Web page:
Excerpt Pages 178

Product. A poppy by any other name inebriates the same. Some call it “hop,” “midnight oil,” “tar,” “dope,” and “Big O.” At www.noslang.com you can find hundreds of street terms for opium and its derivatives (mainly morphine and heroin) from “antifreeze” to “zero.” The Greek ópion and the Latin opium both mean juice. The scientific name, Lachryma papaveris is Latin for poppy tears.

Excerpts Page 184 – 186

When I began the research to support this chapter my impression was that heroin was the big villain. It’s certainly powerfully bad stuff. It certainly is one of the foci of movies about drugs and DEA drug-bust publicity. For the last twenty years or so I have been gathering articles from the New York Times and other media about the various spices on my list. The stack regarding marijuana is by far the tallest. In the last year e-cigarettes has really taken off. Philip Seymour Hoffman’s heroin related demise in February 2014 gave a surprising boost to press attention to heroin. But heroin is by no means the most dangerous opioid. The worst are the prescription drugs already in your medicine cabinet.

Just a sampling of the pertinent statistics: Of the 2.5 million ER visits for drug overdoses in 2011, 1.4 million were related to pharmaceuticals. Of the 41,340 overdose deaths reported in that year, 22,810 (55 percent) were related to pharmaceuticals, and 16,917 (41 percent) involved opioid analgesics specifically. After marijuana at 36.4 percent, the past-year prevalence of abuse among American twelfth graders of opioids such as Vicodin (7.5 percent) and OxyContin (4.3 percent) exceed the use of the illicit drugs such as ecstasy (3.8 percent), inhalants (2.9 percent), cocaine in any form (2.7 percent), and heroin (less than 0.6 percent).1 And this part of the consumption story gets worse. Prescription opioid abuse appears to be an important first step in the direction of heroin use. Nearly half of the young people who inject heroin surveyed in three recent studies reported abusing prescription opioids before starting to use heroin. Some individuals reported taking up heroin because it was cheaper and easier to get than prescription opioids. Many also reported crushing opioid pillsto snort or inject the powder provided their initiation into these methods of consumption.

Excerpt Page 196

The main tool of promotion for opioids is personal selling, whether we are talking about heroin or the vast array of Schedule II opioids. It might be the teenager on a West Oakland street corner passing a packet through a car window to a Piedmont customer while talking up the next shipment. Or, maybe it’s a coat-and-tied “detail man” calling at a doctor’s office and leaving copious samples. The sales pitches in form are often the same. “I know you’ve used xxx in the past, but the new and improved version is even better.”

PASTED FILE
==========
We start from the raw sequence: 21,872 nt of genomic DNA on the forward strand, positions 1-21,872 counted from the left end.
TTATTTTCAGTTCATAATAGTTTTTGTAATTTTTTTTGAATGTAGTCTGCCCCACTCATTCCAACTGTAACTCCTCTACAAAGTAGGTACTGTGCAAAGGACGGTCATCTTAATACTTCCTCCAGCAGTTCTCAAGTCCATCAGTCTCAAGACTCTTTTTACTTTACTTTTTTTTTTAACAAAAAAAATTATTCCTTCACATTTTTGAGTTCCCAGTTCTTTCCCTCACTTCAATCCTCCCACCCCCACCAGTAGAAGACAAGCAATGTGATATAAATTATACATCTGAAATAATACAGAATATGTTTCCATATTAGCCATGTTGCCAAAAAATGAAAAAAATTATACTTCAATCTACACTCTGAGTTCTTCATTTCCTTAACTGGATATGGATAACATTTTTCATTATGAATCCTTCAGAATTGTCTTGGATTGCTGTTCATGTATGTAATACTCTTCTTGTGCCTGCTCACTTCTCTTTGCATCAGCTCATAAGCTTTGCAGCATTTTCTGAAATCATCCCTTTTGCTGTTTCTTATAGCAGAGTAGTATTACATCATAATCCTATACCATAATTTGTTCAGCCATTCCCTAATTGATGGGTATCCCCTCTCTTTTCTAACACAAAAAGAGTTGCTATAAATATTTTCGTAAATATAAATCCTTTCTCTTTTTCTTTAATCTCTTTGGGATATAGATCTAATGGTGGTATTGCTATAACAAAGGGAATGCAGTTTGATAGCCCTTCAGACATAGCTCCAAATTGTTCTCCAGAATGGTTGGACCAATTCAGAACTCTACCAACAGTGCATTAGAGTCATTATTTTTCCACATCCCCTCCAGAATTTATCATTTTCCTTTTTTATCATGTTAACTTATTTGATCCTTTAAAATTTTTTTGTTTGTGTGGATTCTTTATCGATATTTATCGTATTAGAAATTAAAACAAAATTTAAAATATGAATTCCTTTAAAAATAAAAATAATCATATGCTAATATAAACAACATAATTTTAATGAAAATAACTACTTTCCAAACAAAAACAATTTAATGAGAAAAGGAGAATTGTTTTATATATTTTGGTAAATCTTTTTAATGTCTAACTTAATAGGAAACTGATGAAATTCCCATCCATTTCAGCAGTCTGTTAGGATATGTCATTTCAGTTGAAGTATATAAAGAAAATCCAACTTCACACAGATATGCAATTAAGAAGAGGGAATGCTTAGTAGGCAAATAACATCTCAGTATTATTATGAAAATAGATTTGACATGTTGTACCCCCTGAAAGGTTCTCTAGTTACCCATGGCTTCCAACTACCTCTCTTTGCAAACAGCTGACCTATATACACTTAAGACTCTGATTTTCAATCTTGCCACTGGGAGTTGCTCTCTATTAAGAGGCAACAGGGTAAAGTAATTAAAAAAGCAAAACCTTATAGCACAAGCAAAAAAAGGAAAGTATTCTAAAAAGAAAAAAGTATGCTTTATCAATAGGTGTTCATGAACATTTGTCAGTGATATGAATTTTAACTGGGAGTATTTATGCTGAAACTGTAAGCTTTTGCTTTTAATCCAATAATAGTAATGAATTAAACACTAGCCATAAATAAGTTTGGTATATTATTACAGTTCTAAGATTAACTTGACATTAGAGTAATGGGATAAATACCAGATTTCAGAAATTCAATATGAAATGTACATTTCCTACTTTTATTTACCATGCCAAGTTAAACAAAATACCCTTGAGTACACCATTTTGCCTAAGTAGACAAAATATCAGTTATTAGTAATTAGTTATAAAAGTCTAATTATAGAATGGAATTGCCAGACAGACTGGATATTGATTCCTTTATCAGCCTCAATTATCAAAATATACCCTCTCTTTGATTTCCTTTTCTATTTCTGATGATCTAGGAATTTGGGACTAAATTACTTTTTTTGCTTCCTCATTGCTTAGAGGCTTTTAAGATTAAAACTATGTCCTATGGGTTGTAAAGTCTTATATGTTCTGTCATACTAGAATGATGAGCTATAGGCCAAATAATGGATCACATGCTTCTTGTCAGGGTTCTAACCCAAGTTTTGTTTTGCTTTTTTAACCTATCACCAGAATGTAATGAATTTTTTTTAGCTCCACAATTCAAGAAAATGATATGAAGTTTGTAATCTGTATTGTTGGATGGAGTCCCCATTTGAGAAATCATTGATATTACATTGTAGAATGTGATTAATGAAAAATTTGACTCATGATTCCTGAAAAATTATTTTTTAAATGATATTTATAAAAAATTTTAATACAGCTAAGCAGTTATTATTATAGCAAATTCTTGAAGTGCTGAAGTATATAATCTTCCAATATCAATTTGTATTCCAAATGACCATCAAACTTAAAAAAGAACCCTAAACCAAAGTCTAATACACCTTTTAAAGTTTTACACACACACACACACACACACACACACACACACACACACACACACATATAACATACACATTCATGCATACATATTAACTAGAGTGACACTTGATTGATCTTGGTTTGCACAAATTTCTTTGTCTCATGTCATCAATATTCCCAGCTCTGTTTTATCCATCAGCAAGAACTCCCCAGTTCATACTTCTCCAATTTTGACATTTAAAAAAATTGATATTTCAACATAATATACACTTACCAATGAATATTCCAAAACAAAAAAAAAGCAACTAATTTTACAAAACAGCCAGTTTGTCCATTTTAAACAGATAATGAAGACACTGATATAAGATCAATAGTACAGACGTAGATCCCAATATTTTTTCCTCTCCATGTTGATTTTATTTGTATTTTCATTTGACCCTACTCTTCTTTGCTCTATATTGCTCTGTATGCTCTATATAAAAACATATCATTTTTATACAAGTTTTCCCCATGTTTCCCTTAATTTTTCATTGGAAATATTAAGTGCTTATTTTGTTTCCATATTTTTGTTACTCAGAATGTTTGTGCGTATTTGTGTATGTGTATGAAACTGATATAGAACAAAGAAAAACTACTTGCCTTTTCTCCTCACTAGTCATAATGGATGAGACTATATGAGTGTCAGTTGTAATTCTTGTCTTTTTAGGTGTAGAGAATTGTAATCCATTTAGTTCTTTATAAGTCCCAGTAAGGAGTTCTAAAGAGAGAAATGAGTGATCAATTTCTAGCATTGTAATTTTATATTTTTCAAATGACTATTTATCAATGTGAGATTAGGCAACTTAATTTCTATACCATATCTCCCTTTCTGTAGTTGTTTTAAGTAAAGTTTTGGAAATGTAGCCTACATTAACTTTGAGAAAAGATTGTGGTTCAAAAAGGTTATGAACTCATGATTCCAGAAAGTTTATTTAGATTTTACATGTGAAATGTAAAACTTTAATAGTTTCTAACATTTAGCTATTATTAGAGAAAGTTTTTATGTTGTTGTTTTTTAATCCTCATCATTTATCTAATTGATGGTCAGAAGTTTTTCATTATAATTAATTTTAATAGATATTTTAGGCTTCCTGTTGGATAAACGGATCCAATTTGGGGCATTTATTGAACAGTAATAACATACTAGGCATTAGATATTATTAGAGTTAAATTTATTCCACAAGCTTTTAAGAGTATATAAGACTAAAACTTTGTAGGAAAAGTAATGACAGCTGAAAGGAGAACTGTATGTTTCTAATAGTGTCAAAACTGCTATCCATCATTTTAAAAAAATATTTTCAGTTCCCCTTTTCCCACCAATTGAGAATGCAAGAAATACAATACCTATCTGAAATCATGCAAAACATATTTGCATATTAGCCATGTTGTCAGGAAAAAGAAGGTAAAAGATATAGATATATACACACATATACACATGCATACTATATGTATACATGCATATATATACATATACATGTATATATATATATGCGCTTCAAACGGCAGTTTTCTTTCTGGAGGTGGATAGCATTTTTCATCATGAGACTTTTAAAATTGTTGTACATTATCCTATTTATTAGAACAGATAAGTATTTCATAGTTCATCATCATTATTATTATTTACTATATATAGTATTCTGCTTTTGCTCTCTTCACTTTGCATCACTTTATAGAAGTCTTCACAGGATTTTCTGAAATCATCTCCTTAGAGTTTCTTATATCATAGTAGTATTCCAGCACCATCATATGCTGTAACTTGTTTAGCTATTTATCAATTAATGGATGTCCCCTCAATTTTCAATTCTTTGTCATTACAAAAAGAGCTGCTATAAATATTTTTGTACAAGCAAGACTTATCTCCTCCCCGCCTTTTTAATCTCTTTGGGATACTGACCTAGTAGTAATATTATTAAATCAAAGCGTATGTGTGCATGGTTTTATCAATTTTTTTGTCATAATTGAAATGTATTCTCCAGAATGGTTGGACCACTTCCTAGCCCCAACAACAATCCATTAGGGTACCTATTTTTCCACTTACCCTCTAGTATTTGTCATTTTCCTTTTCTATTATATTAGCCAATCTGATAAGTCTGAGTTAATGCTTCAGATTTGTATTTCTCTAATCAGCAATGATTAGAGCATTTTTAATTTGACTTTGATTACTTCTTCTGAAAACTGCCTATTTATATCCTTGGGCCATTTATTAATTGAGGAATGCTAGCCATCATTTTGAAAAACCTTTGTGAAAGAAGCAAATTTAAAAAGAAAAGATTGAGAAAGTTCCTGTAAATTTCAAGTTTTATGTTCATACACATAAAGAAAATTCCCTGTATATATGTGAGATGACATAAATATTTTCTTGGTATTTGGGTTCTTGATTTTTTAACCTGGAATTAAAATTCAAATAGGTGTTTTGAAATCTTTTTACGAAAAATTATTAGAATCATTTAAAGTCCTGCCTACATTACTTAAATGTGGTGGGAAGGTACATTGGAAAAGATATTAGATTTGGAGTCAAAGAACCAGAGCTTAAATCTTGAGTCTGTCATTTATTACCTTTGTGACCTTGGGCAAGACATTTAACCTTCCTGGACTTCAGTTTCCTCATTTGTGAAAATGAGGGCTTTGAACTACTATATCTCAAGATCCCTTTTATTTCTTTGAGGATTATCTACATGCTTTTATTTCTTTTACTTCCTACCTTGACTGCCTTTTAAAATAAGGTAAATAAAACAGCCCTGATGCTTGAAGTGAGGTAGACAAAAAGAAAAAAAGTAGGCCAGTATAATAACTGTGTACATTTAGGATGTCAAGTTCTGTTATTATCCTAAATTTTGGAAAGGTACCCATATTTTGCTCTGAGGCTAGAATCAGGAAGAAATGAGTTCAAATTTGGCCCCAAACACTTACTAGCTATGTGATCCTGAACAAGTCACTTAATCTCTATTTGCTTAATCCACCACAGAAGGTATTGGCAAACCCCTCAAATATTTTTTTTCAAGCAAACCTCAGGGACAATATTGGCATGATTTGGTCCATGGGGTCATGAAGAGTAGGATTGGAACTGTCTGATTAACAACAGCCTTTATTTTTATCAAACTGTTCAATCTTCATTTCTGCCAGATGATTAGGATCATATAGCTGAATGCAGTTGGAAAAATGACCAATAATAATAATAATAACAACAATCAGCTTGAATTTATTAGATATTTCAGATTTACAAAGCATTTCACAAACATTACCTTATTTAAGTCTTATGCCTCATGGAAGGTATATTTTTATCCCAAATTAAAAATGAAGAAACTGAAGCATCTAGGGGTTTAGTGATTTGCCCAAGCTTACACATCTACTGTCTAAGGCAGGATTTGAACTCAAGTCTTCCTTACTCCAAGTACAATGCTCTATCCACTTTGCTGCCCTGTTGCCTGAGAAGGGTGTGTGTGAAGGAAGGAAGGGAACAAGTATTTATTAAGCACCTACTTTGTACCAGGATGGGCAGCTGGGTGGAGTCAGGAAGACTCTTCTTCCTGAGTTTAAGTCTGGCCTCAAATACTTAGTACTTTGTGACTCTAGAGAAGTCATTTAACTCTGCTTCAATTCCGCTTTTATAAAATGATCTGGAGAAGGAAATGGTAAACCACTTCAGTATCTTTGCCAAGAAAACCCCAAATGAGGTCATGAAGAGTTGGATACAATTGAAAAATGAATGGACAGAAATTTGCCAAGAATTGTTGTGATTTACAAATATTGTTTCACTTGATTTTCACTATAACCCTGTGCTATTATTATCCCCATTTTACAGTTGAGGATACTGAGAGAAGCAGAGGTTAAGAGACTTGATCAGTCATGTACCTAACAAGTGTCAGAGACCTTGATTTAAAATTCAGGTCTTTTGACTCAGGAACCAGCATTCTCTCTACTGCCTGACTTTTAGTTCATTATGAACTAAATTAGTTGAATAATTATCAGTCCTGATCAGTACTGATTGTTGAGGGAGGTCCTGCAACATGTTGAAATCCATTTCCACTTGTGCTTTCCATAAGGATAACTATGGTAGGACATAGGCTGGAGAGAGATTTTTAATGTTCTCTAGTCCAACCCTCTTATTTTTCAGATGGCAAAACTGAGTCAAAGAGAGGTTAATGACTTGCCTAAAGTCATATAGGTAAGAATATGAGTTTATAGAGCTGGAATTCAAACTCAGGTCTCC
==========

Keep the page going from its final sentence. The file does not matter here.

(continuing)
The classic case in the latter field is presented in the Journal of Public Health by Dr. Art Van Zee.1 For its rich and instructive detail we mightily admire his description of Purdue Pharma’s $200-million-per-year promotional
campaign and we excerpt his article heavily here:

Purdue “aggressively” promoted the use of opioids for use in the “non-malignant pain market.” A much larger market than that for cancer related pain, the non–cancer-related pain market constituted 86 percent of the total opioid market in 1999. Purdue’s promotion of OxyContin for the treatment of non–cancer-related pain contributed to a nearly tenfold increase in OxyContin prescriptions for this type of pain, from about 670,000 in 1997 to about 6.2 million in 2002, whereas prescriptions for cancer-related pain increased about fourfold during that same period…

A consistent feature in the promotion and marketing of OxyContin was a systematic effort to minimize the risk of addiction in the use of opioids for the treatment of chronic non–cancer-related pain. One of the most critical issues regarding the use of opioids in the treatment of chronic non–cancer-related pain is the potential of iatrogenic addiction. The lifetime prevalence of addictive disorders has been estimated at 3 percent to 16 percent of the general population…

In much of its promotional campaign—in literature and audiotapes for physicians, brochures and videotapes for patients, and its “Partners against Pain” Web site—Purdue claimed that the risk of addiction from OxyContin was extremely small.